Ping Fu Is Latest Memoirist Caught In Web Of Exaggeration And Mistruth

Ping Fu

We’re all suckers for a good story. In recent years, we’ve seen the authors of too-good-to-be-true memoirs exposed (James Frey, Greg Mortensen, etc.), and now we’re seeing this with a notable businesswoman from China.

In Bend, Not Break, Ping Fu details her eventful life. During the Cultural Revolution, she was separated from her parents at age 8, then tortured and raped and assigned to work. In college, she wrote her thesis on female infanticide caused by the One Child Policy, which subsequently led to her deportation (the word she uses in the book) at the age of 25. (She wound up at the University of New Mexico.) Since, she’s become a successful entrepreneur as CEO of Geomagic, a pioneer in 3D printing. She’s even a member of President Obama’s National Advisory Council on Innovation and Entrepreneurship. Her incredible journey has led major publications like Inc., Daily Beast and Forbes to write about her.

But how incredible is her story, really?

Incredible in the truest since, as in not believable. Among those who have called her out include Fang Zhouzi, a notable fraud buster who’s exposed personalities such as Tang Jun (former president of MSN China) for credential fraud and accused Han Han (blogger, author, race-car driver) for plagiarism. SCMP has an excellent summary of Fang’s arguments. And several other publications — such as Forbes and Daily Beast – have been forced to publish follow-ups to their own initial, skepticism-free stories.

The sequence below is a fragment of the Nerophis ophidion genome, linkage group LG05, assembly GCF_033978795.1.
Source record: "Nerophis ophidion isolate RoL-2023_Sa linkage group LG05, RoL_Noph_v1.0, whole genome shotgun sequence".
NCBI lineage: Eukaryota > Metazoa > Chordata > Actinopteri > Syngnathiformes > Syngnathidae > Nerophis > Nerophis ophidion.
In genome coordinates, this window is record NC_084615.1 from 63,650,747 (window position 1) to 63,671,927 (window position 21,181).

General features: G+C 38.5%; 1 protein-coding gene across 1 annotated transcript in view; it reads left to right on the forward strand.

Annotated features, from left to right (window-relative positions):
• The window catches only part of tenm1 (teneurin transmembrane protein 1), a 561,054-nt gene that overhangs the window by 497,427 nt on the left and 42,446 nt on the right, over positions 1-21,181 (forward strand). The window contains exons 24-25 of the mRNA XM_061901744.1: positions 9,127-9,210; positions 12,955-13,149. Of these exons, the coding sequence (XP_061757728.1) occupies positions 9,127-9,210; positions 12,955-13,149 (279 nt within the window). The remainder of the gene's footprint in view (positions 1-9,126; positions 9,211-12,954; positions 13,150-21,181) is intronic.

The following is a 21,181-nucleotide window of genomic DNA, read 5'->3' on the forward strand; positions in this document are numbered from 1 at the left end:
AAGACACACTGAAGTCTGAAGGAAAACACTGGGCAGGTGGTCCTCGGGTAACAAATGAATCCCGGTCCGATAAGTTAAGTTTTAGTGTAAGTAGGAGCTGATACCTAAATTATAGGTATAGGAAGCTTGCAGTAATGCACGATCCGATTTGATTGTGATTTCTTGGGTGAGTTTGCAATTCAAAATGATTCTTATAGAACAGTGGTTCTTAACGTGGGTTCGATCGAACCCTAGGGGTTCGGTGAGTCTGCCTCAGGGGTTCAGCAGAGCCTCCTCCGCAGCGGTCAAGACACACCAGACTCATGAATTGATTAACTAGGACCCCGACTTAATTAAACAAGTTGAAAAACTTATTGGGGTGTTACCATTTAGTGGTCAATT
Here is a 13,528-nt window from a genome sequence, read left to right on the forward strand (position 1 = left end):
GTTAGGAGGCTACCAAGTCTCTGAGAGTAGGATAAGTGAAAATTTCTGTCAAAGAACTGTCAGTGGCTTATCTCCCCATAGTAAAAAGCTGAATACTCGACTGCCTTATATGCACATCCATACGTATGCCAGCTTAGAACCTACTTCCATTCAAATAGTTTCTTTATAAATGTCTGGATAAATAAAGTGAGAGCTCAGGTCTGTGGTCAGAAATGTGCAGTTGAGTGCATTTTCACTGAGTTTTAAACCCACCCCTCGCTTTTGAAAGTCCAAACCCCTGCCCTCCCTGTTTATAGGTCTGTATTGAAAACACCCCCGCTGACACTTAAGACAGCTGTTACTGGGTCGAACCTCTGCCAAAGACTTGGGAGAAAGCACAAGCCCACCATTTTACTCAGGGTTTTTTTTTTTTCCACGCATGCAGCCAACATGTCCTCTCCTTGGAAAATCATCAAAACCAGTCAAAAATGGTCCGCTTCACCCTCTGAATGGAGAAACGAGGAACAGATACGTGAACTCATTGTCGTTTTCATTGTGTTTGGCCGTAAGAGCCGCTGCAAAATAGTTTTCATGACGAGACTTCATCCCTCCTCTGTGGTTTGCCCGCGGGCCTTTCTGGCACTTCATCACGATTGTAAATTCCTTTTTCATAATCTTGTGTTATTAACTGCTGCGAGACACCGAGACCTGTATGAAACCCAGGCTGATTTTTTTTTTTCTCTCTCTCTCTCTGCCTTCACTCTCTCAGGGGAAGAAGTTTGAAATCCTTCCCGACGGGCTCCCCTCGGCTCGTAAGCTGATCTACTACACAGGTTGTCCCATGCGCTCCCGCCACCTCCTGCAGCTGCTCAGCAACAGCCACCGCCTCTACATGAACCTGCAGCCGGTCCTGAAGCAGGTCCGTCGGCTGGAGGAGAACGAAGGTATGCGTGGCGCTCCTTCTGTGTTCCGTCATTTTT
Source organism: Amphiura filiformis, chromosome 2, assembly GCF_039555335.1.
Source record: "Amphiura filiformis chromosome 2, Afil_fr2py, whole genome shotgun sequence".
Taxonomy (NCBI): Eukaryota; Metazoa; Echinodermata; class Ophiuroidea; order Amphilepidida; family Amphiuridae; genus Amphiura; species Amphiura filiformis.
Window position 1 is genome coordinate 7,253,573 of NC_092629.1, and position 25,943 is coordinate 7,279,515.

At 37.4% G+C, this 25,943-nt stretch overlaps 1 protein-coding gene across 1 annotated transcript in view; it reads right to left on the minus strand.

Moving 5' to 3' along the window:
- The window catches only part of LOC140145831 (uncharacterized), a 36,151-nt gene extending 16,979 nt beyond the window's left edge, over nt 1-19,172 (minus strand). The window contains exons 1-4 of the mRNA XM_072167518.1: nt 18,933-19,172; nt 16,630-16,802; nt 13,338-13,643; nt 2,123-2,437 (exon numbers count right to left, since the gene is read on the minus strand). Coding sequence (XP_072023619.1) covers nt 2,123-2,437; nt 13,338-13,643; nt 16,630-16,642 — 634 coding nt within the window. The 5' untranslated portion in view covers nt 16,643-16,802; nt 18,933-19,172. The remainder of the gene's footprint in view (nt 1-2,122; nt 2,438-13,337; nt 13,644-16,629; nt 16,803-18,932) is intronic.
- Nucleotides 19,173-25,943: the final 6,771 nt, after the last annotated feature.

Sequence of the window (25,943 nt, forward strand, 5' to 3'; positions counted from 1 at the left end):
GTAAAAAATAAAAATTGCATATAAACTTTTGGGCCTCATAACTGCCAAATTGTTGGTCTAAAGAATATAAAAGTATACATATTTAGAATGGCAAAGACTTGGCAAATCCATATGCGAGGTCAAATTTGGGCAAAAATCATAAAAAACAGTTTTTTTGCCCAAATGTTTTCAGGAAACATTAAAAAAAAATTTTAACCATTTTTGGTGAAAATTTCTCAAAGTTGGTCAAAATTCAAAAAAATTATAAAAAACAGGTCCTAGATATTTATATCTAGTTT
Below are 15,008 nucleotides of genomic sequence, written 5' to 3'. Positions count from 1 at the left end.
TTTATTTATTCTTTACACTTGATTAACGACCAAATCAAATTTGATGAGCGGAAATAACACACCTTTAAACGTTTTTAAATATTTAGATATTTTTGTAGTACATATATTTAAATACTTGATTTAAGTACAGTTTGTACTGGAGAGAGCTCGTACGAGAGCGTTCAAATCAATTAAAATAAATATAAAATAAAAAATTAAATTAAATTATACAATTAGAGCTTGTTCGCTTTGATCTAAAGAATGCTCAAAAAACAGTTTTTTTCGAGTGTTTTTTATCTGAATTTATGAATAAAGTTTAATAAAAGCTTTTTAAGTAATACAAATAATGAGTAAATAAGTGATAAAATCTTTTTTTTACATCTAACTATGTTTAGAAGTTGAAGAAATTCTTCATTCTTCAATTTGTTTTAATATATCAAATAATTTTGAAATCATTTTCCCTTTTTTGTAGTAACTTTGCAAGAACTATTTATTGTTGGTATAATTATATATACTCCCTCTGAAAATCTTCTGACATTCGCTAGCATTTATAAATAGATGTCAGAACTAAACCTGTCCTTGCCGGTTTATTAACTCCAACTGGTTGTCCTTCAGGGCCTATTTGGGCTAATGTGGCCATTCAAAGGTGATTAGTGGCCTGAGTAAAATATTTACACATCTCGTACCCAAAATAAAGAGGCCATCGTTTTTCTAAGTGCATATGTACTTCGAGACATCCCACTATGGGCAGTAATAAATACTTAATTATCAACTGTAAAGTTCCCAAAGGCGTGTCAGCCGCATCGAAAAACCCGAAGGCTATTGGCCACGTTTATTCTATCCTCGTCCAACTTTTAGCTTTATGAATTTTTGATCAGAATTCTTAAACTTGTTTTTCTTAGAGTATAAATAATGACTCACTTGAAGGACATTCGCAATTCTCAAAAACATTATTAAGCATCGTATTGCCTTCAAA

The accusations have led Ping to write a commentary in the Huffington Post that makes her seem even more of a liar. For one of her falsified accounts, she cites “emotional memory,” claiming:

When I was young, these are the stories being told to us and in my nightmares they come back again and again. That time was so traumatic. I was taken away from my parents.

And here’s what she told the Guardian:

But she now accepts that her imagination may have played tricks. “Somehow in my mind I always thought I saw it, but now I’m not sure my memory served me right. I probably saw it in a movie or something, and I acknowledge that’s a problem.”

Seems like she’s claiming that some of her stories are manifestations of her imagination. Shouldn’t that make these stories fiction? We get that witnessing the Cultural Revolution was extremely traumatic, but exaggerating helps no one. In Ping’s case, she purposefully deceived for the sake of strengthening herself — like a carpetbagger, profitting off collective tragedy.

Unfortunately, we are all too often deceived. We want to believe in success against all odds. These stories inspire us, and tragedy sells. For authors, it’s easy to sensationalize when they know that they’re just giving people what they want. Unfortunately for Ping Fu, as she’s learning, it seems the people don’t want the story she’s peddling.